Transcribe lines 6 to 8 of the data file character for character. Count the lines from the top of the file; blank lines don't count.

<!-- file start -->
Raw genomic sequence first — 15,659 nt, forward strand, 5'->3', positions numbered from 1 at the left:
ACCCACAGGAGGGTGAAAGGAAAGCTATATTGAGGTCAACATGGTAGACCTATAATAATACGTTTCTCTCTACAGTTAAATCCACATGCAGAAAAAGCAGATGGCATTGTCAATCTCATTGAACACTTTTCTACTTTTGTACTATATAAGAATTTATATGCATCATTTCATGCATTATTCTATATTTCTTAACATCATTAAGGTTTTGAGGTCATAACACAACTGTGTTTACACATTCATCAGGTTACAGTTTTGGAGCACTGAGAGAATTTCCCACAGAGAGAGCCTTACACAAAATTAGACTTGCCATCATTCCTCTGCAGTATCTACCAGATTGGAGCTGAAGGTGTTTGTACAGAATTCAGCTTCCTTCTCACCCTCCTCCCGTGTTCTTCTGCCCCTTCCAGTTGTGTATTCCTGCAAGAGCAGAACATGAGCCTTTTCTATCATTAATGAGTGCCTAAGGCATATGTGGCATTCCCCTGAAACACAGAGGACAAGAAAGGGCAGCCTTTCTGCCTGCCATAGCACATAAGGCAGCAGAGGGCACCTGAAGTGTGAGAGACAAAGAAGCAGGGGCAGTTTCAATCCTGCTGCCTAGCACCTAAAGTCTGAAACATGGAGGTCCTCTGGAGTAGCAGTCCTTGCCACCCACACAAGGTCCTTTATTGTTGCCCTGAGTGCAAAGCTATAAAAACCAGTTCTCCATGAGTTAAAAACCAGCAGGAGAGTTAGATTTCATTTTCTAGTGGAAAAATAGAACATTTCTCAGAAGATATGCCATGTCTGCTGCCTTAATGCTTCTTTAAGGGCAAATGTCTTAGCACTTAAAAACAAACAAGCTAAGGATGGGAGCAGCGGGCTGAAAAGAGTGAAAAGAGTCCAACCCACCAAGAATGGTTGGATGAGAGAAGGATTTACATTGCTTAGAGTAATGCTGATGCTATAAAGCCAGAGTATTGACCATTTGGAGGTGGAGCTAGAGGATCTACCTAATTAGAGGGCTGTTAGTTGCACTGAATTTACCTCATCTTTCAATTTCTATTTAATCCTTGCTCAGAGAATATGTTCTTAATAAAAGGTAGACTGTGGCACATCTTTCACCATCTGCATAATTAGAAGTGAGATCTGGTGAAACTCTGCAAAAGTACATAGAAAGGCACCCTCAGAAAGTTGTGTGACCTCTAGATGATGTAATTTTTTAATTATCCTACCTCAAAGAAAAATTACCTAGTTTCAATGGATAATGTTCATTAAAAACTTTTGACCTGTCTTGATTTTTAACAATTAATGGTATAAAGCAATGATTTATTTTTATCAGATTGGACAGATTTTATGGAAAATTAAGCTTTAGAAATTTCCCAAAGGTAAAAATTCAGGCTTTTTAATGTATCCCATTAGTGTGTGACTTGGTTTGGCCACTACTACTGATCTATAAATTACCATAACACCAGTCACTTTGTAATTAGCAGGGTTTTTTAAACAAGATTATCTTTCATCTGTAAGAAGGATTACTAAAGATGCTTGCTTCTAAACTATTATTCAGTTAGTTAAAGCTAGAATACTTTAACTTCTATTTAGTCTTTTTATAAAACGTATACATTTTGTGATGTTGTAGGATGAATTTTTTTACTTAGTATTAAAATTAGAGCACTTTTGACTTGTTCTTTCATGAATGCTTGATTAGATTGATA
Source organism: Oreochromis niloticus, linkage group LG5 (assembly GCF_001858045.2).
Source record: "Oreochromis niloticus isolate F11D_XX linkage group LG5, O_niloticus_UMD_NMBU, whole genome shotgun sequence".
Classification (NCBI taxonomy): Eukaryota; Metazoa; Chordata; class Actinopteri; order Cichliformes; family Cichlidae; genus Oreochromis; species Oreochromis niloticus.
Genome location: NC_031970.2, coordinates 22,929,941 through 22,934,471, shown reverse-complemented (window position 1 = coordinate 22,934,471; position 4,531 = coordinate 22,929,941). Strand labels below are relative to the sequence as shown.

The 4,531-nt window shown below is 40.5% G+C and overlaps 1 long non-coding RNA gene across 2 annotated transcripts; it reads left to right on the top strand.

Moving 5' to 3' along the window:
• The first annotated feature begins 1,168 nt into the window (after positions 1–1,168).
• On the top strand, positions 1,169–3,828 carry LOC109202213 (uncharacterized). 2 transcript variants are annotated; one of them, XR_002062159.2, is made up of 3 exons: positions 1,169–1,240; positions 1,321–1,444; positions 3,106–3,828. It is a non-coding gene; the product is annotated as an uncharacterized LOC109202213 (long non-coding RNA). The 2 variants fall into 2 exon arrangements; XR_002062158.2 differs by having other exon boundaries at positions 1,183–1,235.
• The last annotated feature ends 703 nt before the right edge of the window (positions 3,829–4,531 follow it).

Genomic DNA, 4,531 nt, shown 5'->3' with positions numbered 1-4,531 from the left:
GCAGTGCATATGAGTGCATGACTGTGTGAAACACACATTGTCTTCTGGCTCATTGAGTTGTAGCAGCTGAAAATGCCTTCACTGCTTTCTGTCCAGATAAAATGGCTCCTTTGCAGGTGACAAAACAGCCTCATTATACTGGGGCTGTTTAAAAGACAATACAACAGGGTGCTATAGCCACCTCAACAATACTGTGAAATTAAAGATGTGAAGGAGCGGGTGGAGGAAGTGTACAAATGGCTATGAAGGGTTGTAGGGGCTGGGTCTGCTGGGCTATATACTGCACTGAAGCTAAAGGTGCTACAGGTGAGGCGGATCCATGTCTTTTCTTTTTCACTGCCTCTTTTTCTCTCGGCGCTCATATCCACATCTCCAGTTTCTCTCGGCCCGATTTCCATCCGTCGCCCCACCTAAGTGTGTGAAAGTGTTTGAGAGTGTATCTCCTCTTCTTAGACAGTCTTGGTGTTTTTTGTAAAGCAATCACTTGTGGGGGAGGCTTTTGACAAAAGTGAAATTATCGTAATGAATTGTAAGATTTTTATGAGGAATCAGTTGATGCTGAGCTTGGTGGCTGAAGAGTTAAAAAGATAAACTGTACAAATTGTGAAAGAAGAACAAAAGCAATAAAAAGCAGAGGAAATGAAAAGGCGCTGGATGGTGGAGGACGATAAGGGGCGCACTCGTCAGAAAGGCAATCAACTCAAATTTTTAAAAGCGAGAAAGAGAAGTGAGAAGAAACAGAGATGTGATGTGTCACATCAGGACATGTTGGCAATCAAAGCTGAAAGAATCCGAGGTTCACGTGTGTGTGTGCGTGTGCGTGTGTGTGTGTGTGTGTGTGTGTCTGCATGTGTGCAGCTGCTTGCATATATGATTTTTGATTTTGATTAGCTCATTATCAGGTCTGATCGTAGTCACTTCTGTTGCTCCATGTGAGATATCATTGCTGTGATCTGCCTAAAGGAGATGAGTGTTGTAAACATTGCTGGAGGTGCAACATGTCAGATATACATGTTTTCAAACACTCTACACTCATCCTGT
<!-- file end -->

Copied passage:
Genome location: NC_031970.2, coordinates 22,929,941 through 22,934,471, shown reverse-complemented (window position 1 = coordinate 22,934,471; position 4,531 = coordinate 22,929,941). Strand labels below are relative to the sequence as shown.

The 4,531-nt window shown below is 40.5% G+C and overlaps 1 long non-coding RNA gene across 2 annotated transcripts; it reads left to right on the top strand.

Moving 5' to 3' along the window: